|By Eric C. Rodenberg
The growth of an industry often entails pushing the limits.
But, as the popular song once advised, “you have to know when to hold ’em, and know when to fold ’em."
That’s where today’s auctioneer appears to be, within a fragile – and often – capricious market.
The large auction houses – most notably Sotheby’s and Christie’s – remain supremely confident their buyers will swallow a higher buyer’s premium while bidding.
Other auctioneers are not so confident. They claim – while testing the limits – their businesses are being challenged by influences outside their control.
On March 11, Christie’s auction house in New York announced it was raising its buyer’s premium to 25 percent for the first $75,000 of the hammer price, 20 percent for $75,000 to $1.5 million, and 12 percent on anything exceeding $1.5 million.
Sotheby’s, a competitor, announced that beginning March 15, a new buyer’s premium of 25 percent for the first $100,000 of the hammer price, 20 percent for $100,000 to $2 million, and 12 percent of all sales exceeding $2 million will be billed.
Both companies noted their increases have been the first raise in buyer’s premium rates in five years.
Sotheby’s CEO William Sheridan said the company has “moved farther ahead to what we think of as round numbers,” reported Art + Auction.
The move by Sotheby’s and Christie’s express a new confidence that buyers will swallow the higher commission and still show up.
But, now the next tier of auction houses – most of whom depend on outsourced, live Internet auctions as an integral part of their business – are not comfortable with these “greater round numbers.”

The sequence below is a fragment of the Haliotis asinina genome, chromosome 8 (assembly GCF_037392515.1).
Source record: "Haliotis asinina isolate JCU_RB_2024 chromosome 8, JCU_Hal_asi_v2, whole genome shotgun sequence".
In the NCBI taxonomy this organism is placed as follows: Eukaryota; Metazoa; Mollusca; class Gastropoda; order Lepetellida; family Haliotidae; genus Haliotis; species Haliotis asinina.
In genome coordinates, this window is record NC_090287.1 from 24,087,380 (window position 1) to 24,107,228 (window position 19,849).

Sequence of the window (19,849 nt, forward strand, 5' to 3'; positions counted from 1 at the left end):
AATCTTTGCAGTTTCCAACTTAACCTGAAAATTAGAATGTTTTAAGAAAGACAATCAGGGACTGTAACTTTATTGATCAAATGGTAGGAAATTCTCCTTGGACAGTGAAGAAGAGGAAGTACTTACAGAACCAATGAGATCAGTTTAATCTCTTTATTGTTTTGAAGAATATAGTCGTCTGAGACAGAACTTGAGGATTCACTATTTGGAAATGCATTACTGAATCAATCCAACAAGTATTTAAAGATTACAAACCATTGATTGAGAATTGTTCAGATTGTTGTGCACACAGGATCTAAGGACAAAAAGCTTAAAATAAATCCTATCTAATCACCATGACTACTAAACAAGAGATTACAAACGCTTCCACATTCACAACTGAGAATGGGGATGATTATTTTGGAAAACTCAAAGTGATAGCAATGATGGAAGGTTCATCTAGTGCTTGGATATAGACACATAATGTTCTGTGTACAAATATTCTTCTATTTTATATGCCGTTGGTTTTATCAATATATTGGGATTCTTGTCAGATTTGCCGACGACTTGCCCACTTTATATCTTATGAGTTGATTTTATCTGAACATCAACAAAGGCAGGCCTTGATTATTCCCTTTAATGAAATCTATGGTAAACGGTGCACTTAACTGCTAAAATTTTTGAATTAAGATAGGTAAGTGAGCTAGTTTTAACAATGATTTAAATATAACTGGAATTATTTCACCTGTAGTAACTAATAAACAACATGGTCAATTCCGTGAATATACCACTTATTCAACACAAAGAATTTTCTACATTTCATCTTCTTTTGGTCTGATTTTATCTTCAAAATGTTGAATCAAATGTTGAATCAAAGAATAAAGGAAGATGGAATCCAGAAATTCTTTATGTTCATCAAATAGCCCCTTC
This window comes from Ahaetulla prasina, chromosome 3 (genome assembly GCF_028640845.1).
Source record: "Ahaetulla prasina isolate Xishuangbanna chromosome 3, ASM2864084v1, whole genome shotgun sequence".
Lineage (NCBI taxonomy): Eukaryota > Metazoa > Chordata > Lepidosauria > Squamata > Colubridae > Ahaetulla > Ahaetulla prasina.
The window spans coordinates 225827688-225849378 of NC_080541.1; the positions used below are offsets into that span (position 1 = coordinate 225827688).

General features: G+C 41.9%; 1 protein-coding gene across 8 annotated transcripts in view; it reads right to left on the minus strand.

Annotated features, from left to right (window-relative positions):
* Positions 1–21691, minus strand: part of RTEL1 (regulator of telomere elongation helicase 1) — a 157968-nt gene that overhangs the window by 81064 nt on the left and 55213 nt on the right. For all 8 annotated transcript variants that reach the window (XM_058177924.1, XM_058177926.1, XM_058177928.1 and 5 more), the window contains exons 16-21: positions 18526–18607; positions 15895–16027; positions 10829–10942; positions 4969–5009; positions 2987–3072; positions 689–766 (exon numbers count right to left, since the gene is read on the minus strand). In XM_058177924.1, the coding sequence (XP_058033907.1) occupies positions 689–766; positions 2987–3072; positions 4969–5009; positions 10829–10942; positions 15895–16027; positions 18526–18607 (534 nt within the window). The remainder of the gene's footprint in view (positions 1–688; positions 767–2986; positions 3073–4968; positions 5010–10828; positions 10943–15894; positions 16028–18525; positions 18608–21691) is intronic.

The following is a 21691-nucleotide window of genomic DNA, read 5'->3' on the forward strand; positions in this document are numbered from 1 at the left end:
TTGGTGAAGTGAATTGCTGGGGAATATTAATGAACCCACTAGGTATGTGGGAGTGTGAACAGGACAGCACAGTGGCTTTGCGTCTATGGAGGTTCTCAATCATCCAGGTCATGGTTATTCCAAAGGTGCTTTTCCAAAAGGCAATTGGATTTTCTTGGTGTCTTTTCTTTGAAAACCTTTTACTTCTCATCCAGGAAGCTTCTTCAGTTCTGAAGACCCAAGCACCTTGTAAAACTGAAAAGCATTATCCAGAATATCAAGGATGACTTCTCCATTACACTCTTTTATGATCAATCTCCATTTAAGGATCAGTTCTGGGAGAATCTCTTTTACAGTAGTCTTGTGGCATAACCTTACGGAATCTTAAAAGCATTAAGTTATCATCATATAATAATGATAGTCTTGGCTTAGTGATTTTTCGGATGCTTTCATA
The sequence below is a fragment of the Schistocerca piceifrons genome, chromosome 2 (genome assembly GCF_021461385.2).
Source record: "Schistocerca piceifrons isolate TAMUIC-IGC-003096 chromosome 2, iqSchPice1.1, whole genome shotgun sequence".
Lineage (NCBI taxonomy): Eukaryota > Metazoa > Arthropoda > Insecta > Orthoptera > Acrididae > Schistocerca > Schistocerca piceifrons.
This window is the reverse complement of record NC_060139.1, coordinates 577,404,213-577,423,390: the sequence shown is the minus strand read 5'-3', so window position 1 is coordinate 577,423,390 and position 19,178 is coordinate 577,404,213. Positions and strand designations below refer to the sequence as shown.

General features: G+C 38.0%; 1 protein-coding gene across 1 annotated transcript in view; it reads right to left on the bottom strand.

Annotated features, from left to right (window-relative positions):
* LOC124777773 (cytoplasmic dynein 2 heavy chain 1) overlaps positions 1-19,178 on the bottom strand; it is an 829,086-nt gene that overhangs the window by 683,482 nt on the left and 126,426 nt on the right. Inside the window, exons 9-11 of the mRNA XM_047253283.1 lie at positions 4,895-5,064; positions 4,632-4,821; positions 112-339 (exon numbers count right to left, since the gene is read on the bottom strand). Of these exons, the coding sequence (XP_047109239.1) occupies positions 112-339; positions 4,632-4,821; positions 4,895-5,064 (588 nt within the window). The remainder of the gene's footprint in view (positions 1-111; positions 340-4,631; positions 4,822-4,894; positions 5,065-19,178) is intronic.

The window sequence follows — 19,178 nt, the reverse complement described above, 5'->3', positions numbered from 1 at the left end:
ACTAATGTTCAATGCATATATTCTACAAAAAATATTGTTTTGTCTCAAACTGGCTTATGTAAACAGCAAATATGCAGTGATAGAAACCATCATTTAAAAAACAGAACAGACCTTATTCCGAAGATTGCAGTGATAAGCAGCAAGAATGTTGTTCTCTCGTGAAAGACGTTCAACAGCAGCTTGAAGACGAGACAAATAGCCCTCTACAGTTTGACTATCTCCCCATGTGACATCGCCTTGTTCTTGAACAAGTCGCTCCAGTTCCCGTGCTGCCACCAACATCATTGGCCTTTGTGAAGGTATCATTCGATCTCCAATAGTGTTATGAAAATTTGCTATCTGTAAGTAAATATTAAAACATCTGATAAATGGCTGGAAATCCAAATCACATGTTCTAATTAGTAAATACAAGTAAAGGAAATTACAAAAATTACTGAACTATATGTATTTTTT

Many claim they’re being pushed to raise premiums by online bidding providers Artfact and LiveAuctioneers.
On March 22, Auctioneer David Rago sent a message to his “bidders and buyers” saying the New Jersey auction house was raising its live online auction fees to 28 percent.
“Since 2010, we have been charging online bidders a 1 percent increase in buyer’s premium, using it to offset the flat fee charged by the online bidding service with which we work,” Rago wrote in his e-mail. “As of last month, the bidding service changed its business model. It is now charging us a percentage of the dollar value of all the property sold online, plus a flat fee. As a result, the effective buyer’s premium for bidding online will increase from 26 percent to 28 percent with our April auction. This will cover part of the charge levied on us.”
Rago immediately received several e-mails and telephone calls from disenchanted customers.
Later the same day, Rago sent another message assuring his customers that the auction house wasn’t raising its overall buyer’s premium – only for those who chose to use the LiveAuctioneers bidding platform.
“Maybe we made more of this than we should have,” said Miriam Tucker, a partner with Rago Arts and Auction Center. “I can see where people who read the message quickly may have thought we were raising our rates across the board. That’s not true. We sent the message out in the interest of full disclosure and transparency.”
The move by LiveAuctioneers to levy a 3 percent fee on all transactions surprised many of their auctioneer-clients.
And they’re not happy.
At Rago’s, Tucker is quick to point out that bidders from the LiveAuctioneers platform can have their 28 percent buyer’s premium reduced by 3 percent if they pay within 15 days by check, cash, money order or by wire. However, the auction house will still pay LiveAuctioneers the 3 percent. Rago Auctions will “eat” the difference, Tucker said.
“We are not happy … we are between a rock and a hard place,” Tucker said. “LiveAuctioneers is definitely going to make a lot of money. We’re not happy; the buyer is not happy; it’s a very unsatisfactory solution. In a perfect world, there should be a balance between the buyer and seller. Right now, this is counter-intuitive.”